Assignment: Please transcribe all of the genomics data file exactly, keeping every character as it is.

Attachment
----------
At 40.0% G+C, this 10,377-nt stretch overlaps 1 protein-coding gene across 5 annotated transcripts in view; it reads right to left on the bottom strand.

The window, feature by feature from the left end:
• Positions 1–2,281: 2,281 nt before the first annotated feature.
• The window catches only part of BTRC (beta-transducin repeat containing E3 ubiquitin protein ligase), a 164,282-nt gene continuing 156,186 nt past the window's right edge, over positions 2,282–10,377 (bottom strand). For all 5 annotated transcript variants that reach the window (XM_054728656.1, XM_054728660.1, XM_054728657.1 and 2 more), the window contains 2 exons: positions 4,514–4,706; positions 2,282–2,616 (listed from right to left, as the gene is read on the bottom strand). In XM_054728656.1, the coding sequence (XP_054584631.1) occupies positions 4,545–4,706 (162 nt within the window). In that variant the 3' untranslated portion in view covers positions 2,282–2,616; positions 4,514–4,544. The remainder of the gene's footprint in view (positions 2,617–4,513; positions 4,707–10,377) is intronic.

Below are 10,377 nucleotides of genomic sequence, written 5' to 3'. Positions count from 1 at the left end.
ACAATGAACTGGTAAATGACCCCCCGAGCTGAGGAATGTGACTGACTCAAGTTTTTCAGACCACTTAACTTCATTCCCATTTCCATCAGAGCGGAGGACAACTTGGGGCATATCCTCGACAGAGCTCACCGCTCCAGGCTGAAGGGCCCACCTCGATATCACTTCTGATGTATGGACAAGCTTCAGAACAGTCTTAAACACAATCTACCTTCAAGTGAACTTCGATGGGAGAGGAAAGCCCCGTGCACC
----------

At 40.0% G+C, this 10,377-nt stretch overlaps 1 protein-coding gene across 5 annotated transcripts in view; it reads right to left on the bottom strand.

The window, feature by feature from the left end:
• Positions 1–2,281: 2,281 nt before the first annotated feature.
• The window catches only part of BTRC (beta-transducin repeat containing E3 ubiquitin protein ligase), a 164,282-nt gene continuing 156,186 nt past the window's right edge, over positions 2,282–10,377 (bottom strand). For all 5 annotated transcript variants that reach the window (XM_054728656.1, XM_054728660.1, XM_054728657.1 and 2 more), the window contains 2 exons: positions 4,514–4,706; positions 2,282–2,616 (listed from right to left, as the gene is read on the bottom strand). In XM_054728656.1, the coding sequence (XP_054584631.1) occupies positions 4,545–4,706 (162 nt within the window). In that variant the 3' untranslated portion in view covers positions 2,282–2,616; positions 4,514–4,544. The remainder of the gene's footprint in view (positions 2,617–4,513; positions 4,707–10,377) is intronic.

Below are 10,377 nucleotides of genomic sequence, written 5' to 3'. Positions count from 1 at the left end.
ACAATGAACTGGTAAATGACCCCCCGAGCTGAGGAATGTGACTGACTCAAGTTTTTCAGACCACTTAACTTCATTCCCATTTCCATCAGAGCGGAGGACAACTTGGGGCATATCCTCGACAGAGCTCACCGCTCCAGGCTGAAGGGCCCACCTCGATATCACTTCTGATGTATGGACAAGCTTCAGAACAGTCTTAAACACAATCTACCTTCAAGTGAACTTCGATGGGAGAGGAAAGCCCCGTGCACC